No surprise, of course, but still very worrisome:
Whenever Maysam, a prominent Iranian blogger, connects to the Internet from his office in the bazaar, he switches on a special connection that for years would bypass the Islamic republic’s increasingly effective firewall.
But recently the software, which allowed him and millions of other Iranians to go online through portals elsewhere in the world, stopped working. When it sporadically returns, speeds are so excruciatingly slow that sites such as Facebook and Balatarin.com – which evaluates unofficial news and rumors in Farsi — become unusable.
“There has been a change,” said Maysam, who spoke on the condition his last name not to be used out of fear of being summoned by Iran’s cyber police. “It seems that the authorities are increasingly getting the upper hand online.”
Having seen social media help power uprisings across the Middle East, Iran’s leaders are trying to get control over what is uploaded, posted and discussed on the Internet. And after a slow start, authorities are becoming more and more successful, Iranian Internet users say.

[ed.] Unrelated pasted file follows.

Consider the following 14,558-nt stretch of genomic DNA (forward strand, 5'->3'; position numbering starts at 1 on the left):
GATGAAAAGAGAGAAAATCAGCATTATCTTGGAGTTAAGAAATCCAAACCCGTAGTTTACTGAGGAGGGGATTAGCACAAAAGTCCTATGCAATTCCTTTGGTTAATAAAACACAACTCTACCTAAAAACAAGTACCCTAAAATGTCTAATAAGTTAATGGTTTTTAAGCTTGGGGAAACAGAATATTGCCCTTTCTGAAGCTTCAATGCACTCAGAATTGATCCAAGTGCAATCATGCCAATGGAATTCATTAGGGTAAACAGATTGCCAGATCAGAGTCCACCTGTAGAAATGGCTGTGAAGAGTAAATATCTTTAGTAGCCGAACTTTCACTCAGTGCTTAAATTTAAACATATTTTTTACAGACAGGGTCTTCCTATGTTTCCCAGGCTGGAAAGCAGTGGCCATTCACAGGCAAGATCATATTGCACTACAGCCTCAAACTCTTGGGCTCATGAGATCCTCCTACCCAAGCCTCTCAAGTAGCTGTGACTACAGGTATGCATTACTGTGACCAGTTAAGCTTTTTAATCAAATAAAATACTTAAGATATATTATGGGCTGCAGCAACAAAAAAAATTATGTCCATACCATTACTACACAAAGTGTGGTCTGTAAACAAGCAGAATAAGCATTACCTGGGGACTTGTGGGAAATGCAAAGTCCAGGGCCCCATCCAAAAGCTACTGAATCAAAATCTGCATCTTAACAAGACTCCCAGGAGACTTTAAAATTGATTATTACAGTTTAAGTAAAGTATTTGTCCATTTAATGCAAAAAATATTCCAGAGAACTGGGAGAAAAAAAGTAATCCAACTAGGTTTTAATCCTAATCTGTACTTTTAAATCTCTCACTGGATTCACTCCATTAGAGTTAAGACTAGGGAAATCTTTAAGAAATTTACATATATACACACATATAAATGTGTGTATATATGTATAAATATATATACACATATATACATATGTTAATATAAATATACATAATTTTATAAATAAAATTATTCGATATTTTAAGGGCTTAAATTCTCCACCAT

Many fear that the disabling of the software used to bypass the state-run firewall heralds the coming of what authorities have labeled the National Internet. The government’s technology officials have announced the construction of a domestic Internet network comparable to an office intranet, which would block many popular sites. They have hinted the National Internet can be launched at any time, and have said it will gradually start working over the coming three years.
So, it is not enough for the regime in Iran to run roughshod over the rights and liberties of the Iranian people. Iran has to become a second Hermit Kingdom as well. Incidentally, this post is dedicated to any who wonder why I often state that the Iranian people are so much better than their political leadership class could ever hope to be.